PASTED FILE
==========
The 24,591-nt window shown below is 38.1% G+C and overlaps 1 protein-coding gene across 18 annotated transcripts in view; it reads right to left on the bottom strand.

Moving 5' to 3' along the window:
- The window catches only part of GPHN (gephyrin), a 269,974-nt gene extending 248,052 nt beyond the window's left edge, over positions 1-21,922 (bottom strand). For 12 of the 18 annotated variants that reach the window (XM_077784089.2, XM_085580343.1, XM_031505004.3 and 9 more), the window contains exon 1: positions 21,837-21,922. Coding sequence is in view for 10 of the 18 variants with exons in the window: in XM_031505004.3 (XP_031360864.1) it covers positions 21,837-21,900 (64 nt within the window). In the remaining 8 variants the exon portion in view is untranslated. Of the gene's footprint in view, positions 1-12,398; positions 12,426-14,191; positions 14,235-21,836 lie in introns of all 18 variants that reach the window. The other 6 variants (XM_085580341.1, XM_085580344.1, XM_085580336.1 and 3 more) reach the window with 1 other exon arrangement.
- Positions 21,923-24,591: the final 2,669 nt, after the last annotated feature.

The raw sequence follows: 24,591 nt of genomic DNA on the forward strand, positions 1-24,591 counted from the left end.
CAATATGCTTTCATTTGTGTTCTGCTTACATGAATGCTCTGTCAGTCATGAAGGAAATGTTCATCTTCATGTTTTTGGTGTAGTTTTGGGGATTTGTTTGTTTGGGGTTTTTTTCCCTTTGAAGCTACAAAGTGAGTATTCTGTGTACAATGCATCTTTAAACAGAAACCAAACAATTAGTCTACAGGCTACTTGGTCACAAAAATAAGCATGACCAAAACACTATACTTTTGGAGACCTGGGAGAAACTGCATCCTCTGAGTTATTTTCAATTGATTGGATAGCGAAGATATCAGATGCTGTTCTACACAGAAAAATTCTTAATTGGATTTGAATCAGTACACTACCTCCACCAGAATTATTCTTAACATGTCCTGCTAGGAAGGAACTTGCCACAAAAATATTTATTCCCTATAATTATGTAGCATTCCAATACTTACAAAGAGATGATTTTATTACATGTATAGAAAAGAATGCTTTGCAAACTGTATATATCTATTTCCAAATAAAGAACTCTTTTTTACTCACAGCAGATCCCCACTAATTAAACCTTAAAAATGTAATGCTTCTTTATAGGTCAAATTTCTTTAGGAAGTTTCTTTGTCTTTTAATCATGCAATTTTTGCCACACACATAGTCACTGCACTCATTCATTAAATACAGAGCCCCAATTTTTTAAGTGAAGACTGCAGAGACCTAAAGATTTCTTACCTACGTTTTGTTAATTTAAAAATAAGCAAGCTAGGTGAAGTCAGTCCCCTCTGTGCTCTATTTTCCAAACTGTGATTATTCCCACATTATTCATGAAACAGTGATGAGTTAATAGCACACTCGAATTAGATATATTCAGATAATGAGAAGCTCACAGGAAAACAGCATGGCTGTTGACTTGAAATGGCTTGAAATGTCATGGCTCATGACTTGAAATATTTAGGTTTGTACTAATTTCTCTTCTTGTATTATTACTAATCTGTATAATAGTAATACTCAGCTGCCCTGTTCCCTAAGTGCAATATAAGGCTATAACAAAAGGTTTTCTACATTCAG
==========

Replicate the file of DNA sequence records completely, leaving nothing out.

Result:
The 24,591-nt window shown below is 38.1% G+C and overlaps 1 protein-coding gene across 18 annotated transcripts in view; it reads right to left on the bottom strand.

Moving 5' to 3' along the window:
- The window catches only part of GPHN (gephyrin), a 269,974-nt gene extending 248,052 nt beyond the window's left edge, over positions 1-21,922 (bottom strand). For 12 of the 18 annotated variants that reach the window (XM_077784089.2, XM_085580343.1, XM_031505004.3 and 9 more), the window contains exon 1: positions 21,837-21,922. Coding sequence is in view for 10 of the 18 variants with exons in the window: in XM_031505004.3 (XP_031360864.1) it covers positions 21,837-21,900 (64 nt within the window). In the remaining 8 variants the exon portion in view is untranslated. Of the gene's footprint in view, positions 1-12,398; positions 12,426-14,191; positions 14,235-21,836 lie in introns of all 18 variants that reach the window. The other 6 variants (XM_085580341.1, XM_085580344.1, XM_085580336.1 and 3 more) reach the window with 1 other exon arrangement.
- Positions 21,923-24,591: the final 2,669 nt, after the last annotated feature.

The raw sequence follows: 24,591 nt of genomic DNA on the forward strand, positions 1-24,591 counted from the left end.
CAATATGCTTTCATTTGTGTTCTGCTTACATGAATGCTCTGTCAGTCATGAAGGAAATGTTCATCTTCATGTTTTTGGTGTAGTTTTGGGGATTTGTTTGTTTGGGGTTTTTTTCCCTTTGAAGCTACAAAGTGAGTATTCTGTGTACAATGCATCTTTAAACAGAAACCAAACAATTAGTCTACAGGCTACTTGGTCACAAAAATAAGCATGACCAAAACACTATACTTTTGGAGACCTGGGAGAAACTGCATCCTCTGAGTTATTTTCAATTGATTGGATAGCGAAGATATCAGATGCTGTTCTACACAGAAAAATTCTTAATTGGATTTGAATCAGTACACTACCTCCACCAGAATTATTCTTAACATGTCCTGCTAGGAAGGAACTTGCCACAAAAATATTTATTCCCTATAATTATGTAGCATTCCAATACTTACAAAGAGATGATTTTATTACATGTATAGAAAAGAATGCTTTGCAAACTGTATATATCTATTTCCAAATAAAGAACTCTTTTTTACTCACAGCAGATCCCCACTAATTAAACCTTAAAAATGTAATGCTTCTTTATAGGTCAAATTTCTTTAGGAAGTTTCTTTGTCTTTTAATCATGCAATTTTTGCCACACACATAGTCACTGCACTCATTCATTAAATACAGAGCCCCAATTTTTTAAGTGAAGACTGCAGAGACCTAAAGATTTCTTACCTACGTTTTGTTAATTTAAAAATAAGCAAGCTAGGTGAAGTCAGTCCCCTCTGTGCTCTATTTTCCAAACTGTGATTATTCCCACATTATTCATGAAACAGTGATGAGTTAATAGCACACTCGAATTAGATATATTCAGATAATGAGAAGCTCACAGGAAAACAGCATGGCTGTTGACTTGAAATGGCTTGAAATGTCATGGCTCATGACTTGAAATATTTAGGTTTGTACTAATTTCTCTTCTTGTATTATTACTAATCTGTATAATAGTAATACTCAGCTGCCCTGTTCCCTAAGTGCAATATAAGGCTATAACAAAAGGTTTTCTACATTCAG